But this city has been part of my life for four years because my daughter lived here, established a community here, ate and studied and wept here for any number of reasons. Here was her daily life, and I was not infrequently invited into that life, sometimes with some reticence and even at times, some resentment. I cannot measure her leaving here in terms of loss or gain; rather, her graduation marks not a change in currency so much as a change in markets. I remain a viable player. I remain a citizen. 
It would be a cliché to say that Emma’s graduation makes some major transition in the nature of our family life and the household. In an ideal sense, she is no longer a dependent. Ha! Also cliché would be the notion that her graduation represents another marker of my aging. But of course, it would be quite solipsistic to bemoan my passing years as if only I suffered them. But underlying every cliché lies a truth, and so I am sadder that I and everyone else has aged, though paradoxically, I don’t think I have much desire to be any younger even were it possible. I was so much older then. 
So, what is it? At some early time this morning I considered this: Emma’s graduation means that the nature of my relationship with her—and with the rest of the family—changes, and I am uncertain how that might act out. It is back to the idea of the shift in the market; the environment has changed, and though the participants look the same, what each seeks has changed.  The uncertainty unsettles me. Is part of the emotion I experience now a result of this unsettlement? I could look with excitement and anticipation for the next phase, but I am not yet doing so? Why? Maybe Emma’s enrollment there pulled me out of my current place and settled me there to immerse myself once again in study and reading, and to live once again like a college student. I think I must have liked my years as a student more than I have ever acknowledged. Who knew? I returned a bit to a type of innocence, and I enjoyed it.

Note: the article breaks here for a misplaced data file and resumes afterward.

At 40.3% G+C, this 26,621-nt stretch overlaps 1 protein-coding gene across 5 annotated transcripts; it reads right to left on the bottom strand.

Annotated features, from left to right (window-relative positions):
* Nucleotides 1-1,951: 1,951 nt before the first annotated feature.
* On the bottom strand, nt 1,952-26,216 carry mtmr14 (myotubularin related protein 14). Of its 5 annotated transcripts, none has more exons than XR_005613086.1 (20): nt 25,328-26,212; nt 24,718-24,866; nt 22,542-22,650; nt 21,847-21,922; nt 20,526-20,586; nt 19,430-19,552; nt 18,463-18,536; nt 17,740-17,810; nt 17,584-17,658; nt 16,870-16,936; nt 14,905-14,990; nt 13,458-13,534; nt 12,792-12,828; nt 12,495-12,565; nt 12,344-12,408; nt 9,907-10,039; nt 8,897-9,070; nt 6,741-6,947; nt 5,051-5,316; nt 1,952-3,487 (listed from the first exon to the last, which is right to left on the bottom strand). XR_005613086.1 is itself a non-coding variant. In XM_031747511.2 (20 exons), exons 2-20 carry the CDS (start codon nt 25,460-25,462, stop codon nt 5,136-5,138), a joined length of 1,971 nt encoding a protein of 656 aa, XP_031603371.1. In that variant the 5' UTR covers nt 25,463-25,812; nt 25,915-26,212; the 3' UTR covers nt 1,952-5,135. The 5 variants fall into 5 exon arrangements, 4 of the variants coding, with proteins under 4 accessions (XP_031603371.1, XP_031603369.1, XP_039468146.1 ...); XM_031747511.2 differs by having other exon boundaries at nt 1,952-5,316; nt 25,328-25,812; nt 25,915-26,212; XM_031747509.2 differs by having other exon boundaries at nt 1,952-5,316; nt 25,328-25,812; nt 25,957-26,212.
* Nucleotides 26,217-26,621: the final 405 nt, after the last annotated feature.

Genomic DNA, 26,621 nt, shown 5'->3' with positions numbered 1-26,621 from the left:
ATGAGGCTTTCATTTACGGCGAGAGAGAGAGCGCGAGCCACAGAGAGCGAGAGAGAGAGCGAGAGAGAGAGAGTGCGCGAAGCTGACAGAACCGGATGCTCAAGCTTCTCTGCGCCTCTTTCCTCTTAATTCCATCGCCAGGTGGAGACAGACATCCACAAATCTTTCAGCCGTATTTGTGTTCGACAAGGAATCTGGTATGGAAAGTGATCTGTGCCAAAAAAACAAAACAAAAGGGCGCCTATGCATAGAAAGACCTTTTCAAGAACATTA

Though there have been many moments of discomfort and difficulty over the past four years, I have have reveled in her experiences here. I think of “Bob Dylan’s Dream:” “I wish, I wish in vain, that we could sit simply in that room once again.” 
And so tomorrow in the early morning at 4:00 o’clock, we will make our way to the airport and leave Ithaca, New York. I will walk once more through the innocuous Detroit airport, and begin again anew.  It will be a commencement.